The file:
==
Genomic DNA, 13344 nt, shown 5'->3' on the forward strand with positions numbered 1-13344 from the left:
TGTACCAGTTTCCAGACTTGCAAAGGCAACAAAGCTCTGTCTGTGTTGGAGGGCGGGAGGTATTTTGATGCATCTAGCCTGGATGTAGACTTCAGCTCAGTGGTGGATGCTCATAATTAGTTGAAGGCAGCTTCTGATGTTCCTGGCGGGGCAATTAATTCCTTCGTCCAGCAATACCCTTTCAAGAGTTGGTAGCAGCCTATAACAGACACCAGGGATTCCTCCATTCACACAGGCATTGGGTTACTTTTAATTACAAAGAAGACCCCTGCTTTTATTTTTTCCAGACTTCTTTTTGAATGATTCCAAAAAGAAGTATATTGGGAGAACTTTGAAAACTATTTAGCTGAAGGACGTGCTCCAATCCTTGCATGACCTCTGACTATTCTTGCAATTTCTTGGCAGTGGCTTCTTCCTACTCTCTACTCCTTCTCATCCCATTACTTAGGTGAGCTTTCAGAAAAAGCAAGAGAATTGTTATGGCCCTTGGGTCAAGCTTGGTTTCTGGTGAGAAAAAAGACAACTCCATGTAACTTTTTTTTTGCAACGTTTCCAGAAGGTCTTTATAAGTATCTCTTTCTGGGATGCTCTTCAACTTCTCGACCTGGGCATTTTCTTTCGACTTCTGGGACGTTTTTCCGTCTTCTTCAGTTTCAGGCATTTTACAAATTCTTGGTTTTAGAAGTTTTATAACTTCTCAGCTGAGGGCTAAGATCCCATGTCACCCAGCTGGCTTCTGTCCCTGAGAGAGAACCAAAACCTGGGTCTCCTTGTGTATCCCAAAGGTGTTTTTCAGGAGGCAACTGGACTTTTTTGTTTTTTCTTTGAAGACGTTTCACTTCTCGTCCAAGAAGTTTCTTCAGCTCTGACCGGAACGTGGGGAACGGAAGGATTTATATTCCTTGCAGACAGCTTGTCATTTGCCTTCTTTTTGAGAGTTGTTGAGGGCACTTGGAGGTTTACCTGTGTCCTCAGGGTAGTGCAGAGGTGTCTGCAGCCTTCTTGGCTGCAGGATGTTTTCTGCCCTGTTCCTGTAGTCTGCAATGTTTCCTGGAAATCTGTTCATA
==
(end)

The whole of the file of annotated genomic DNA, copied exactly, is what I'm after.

Genomic DNA, 13344 nt, shown 5'->3' on the forward strand with positions numbered 1-13344 from the left:
TGTACCAGTTTCCAGACTTGCAAAGGCAACAAAGCTCTGTCTGTGTTGGAGGGCGGGAGGTATTTTGATGCATCTAGCCTGGATGTAGACTTCAGCTCAGTGGTGGATGCTCATAATTAGTTGAAGGCAGCTTCTGATGTTCCTGGCGGGGCAATTAATTCCTTCGTCCAGCAATACCCTTTCAAGAGTTGGTAGCAGCCTATAACAGACACCAGGGATTCCTCCATTCACACAGGCATTGGGTTACTTTTAATTACAAAGAAGACCCCTGCTTTTATTTTTTCCAGACTTCTTTTTGAATGATTCCAAAAAGAAGTATATTGGGAGAACTTTGAAAACTATTTAGCTGAAGGACGTGCTCCAATCCTTGCATGACCTCTGACTATTCTTGCAATTTCTTGGCAGTGGCTTCTTCCTACTCTCTACTCCTTCTCATCCCATTACTTAGGTGAGCTTTCAGAAAAAGCAAGAGAATTGTTATGGCCCTTGGGTCAAGCTTGGTTTCTGGTGAGAAAAAAGACAACTCCATGTAACTTTTTTTTTGCAACGTTTCCAGAAGGTCTTTATAAGTATCTCTTTCTGGGATGCTCTTCAACTTCTCGACCTGGGCATTTTCTTTCGACTTCTGGGACGTTTTTCCGTCTTCTTCAGTTTCAGGCATTTTACAAATTCTTGGTTTTAGAAGTTTTATAACTTCTCAGCTGAGGGCTAAGATCCCATGTCACCCAGCTGGCTTCTGTCCCTGAGAGAGAACCAAAACCTGGGTCTCCTTGTGTATCCCAAAGGTGTTTTTCAGGAGGCAACTGGACTTTTTTGTTTTTTCTTTGAAGACGTTTCACTTCTCGTCCAAGAAGTTTCTTCAGCTCTGACCGGAACGTGGGGAACGGAAGGATTTATATTCCTTGCAGACAGCTTGTCATTTGCCTTCTTTTTGAGAGTTGTTGAGGGCACTTGGAGGTTTACCTGTGTCCTCAGGGTAGTGCAGAGGTGTCTGCAGCCTTCTTGGCTGCAGGATGTTTTCTGCCCTGTTCCTGTAGTCTGCAATGTTTCCTGGAAATCTGTTCATA